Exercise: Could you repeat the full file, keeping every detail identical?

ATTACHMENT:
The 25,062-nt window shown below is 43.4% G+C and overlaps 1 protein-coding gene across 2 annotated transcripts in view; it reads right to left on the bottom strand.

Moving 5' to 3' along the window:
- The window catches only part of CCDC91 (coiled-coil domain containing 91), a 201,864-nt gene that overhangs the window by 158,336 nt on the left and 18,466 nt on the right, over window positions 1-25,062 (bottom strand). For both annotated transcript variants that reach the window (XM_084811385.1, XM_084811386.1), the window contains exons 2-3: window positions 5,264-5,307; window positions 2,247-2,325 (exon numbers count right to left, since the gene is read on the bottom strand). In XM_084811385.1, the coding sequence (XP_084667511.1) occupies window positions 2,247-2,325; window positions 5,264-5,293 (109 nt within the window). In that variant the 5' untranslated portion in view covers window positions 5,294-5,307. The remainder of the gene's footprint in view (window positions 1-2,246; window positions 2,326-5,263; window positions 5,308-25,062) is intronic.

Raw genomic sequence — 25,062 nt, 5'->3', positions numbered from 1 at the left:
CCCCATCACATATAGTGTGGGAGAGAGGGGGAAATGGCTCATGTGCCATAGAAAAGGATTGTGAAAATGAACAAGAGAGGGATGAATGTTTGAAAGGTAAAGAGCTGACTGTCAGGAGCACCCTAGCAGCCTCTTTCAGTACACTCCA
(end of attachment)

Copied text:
The 25,062-nt window shown below is 43.4% G+C and overlaps 1 protein-coding gene across 2 annotated transcripts in view; it reads right to left on the bottom strand.

Moving 5' to 3' along the window:
- The window catches only part of CCDC91 (coiled-coil domain containing 91), a 201,864-nt gene that overhangs the window by 158,336 nt on the left and 18,466 nt on the right, over window positions 1-25,062 (bottom strand). For both annotated transcript variants that reach the window (XM_084811385.1, XM_084811386.1), the window contains exons 2-3: window positions 5,264-5,307; window positions 2,247-2,325 (exon numbers count right to left, since the gene is read on the bottom strand). In XM_084811385.1, the coding sequence (XP_084667511.1) occupies window positions 2,247-2,325; window positions 5,264-5,293 (109 nt within the window). In that variant the 5' untranslated portion in view covers window positions 5,294-5,307. The remainder of the gene's footprint in view (window positions 1-2,246; window positions 2,326-5,263; window positions 5,308-25,062) is intronic.

Raw genomic sequence — 25,062 nt, 5'->3', positions numbered from 1 at the left:
CCCCATCACATATAGTGTGGGAGAGAGGGGGAAATGGCTCATGTGCCATAGAAAAGGATTGTGAAAATGAACAAGAGAGGGATGAATGTTTGAAAGGTAAAGAGCTGACTGTCAGGAGCACCCTAGCAGCCTCTTTCAGTACACTCCA